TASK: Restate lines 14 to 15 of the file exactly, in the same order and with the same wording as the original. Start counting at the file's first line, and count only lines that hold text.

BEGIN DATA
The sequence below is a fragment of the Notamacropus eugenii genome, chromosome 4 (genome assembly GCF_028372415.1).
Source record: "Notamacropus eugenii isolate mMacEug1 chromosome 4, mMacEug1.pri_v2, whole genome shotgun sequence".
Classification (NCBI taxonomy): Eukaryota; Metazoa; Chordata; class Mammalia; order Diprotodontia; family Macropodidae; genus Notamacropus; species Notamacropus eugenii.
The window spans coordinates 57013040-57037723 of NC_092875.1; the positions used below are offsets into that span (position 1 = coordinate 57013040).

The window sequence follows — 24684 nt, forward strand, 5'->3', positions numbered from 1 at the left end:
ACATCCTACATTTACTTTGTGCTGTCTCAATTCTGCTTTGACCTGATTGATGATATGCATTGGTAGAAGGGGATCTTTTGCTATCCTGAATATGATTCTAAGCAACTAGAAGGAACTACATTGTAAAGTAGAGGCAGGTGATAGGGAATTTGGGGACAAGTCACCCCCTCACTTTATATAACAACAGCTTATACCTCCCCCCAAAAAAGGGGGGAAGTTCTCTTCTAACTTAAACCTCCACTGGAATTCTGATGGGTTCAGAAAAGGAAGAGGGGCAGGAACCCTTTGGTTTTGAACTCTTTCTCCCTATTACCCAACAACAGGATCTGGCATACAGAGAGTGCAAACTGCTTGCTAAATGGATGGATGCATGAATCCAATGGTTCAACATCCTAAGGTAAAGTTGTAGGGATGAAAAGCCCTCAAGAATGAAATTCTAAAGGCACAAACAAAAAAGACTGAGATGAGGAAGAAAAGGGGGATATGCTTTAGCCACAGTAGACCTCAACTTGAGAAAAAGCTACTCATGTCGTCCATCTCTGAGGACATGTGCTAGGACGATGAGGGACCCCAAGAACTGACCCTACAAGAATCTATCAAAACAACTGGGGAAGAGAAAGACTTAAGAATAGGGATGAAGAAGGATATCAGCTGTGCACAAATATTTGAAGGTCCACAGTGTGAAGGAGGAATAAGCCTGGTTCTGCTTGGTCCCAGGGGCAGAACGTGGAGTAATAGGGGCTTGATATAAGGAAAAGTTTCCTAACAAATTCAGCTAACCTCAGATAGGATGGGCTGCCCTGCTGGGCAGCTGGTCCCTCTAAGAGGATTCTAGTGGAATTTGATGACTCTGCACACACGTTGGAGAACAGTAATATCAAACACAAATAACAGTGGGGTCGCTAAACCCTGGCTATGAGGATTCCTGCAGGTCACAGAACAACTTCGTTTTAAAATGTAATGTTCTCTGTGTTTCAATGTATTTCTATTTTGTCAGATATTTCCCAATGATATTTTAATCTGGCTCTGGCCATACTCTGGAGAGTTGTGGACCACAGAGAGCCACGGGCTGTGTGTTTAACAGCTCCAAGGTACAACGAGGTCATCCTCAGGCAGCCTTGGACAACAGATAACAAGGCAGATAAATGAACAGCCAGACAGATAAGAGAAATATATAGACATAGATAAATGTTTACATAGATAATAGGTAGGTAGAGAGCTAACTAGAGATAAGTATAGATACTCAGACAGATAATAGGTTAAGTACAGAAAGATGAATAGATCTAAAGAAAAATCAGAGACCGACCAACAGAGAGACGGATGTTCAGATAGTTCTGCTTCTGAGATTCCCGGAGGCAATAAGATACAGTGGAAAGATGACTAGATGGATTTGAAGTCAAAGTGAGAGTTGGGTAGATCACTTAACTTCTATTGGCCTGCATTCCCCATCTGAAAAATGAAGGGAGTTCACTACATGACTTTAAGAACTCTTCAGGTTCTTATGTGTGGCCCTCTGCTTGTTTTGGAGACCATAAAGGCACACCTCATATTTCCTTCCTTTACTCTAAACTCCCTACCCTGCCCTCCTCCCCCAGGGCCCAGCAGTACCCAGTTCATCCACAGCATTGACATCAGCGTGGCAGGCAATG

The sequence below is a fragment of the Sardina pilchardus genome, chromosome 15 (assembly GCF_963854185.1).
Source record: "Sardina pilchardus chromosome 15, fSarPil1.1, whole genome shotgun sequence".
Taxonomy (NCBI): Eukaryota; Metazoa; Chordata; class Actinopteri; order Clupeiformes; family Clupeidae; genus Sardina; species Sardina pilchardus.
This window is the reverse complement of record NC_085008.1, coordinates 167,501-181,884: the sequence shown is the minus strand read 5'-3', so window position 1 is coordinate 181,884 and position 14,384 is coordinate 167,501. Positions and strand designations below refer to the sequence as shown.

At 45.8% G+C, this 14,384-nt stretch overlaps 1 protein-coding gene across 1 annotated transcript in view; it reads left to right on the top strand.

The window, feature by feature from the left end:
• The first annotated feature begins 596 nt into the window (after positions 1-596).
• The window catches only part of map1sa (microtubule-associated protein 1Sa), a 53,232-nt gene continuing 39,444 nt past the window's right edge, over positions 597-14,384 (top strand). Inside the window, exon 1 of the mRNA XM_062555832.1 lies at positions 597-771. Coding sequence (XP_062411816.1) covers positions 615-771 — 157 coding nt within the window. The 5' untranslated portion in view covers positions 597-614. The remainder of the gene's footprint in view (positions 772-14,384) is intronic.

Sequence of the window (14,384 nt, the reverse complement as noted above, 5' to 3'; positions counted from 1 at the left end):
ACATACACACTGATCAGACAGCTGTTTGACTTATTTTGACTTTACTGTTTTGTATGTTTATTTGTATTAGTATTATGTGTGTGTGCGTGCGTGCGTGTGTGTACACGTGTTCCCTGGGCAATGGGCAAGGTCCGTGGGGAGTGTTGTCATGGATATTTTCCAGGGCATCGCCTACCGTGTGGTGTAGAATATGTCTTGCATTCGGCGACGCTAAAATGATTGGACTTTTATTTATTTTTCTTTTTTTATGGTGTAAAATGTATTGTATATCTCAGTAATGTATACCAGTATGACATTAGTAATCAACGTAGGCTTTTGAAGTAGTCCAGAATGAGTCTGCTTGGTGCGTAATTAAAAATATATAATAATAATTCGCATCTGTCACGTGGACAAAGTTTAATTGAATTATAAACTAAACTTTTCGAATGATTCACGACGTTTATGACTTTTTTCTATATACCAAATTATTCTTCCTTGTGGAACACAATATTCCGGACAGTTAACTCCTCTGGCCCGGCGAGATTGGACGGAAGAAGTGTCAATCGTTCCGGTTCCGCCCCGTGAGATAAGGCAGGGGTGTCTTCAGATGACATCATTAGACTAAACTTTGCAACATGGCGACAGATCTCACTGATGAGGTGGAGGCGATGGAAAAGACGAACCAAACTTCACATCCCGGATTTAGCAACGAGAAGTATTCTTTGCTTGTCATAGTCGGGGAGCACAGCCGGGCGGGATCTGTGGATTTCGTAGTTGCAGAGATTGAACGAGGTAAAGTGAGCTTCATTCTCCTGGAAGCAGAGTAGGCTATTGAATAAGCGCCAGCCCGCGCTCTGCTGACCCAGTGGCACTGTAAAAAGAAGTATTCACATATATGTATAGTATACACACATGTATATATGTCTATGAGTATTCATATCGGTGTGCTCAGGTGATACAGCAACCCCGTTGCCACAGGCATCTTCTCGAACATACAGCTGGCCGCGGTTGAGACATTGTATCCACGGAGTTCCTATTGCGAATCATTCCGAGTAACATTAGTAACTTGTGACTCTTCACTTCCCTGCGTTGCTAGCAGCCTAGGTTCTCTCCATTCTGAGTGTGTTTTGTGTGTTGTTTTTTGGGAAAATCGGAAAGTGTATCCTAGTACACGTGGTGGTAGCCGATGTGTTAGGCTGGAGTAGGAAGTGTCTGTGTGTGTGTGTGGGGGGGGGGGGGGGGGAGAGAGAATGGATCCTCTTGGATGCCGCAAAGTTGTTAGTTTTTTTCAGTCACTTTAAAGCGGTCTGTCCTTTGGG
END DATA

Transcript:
• The window catches only part of map1sa (microtubule-associated protein 1Sa), a 53,232-nt gene continuing 39,444 nt past the window's right edge, over positions 597-14,384 (top strand). Inside the window, exon 1 of the mRNA XM_062555832.1 lies at positions 597-771. Coding sequence (XP_062411816.1) covers positions 615-771 — 157 coding nt within the window. The 5' untranslated portion in view covers positions 597-614. The remainder of the gene's footprint in view (positions 772-14,384) is intronic.

Sequence of the window (14,384 nt, the reverse complement as noted above, 5' to 3'; positions counted from 1 at the left end):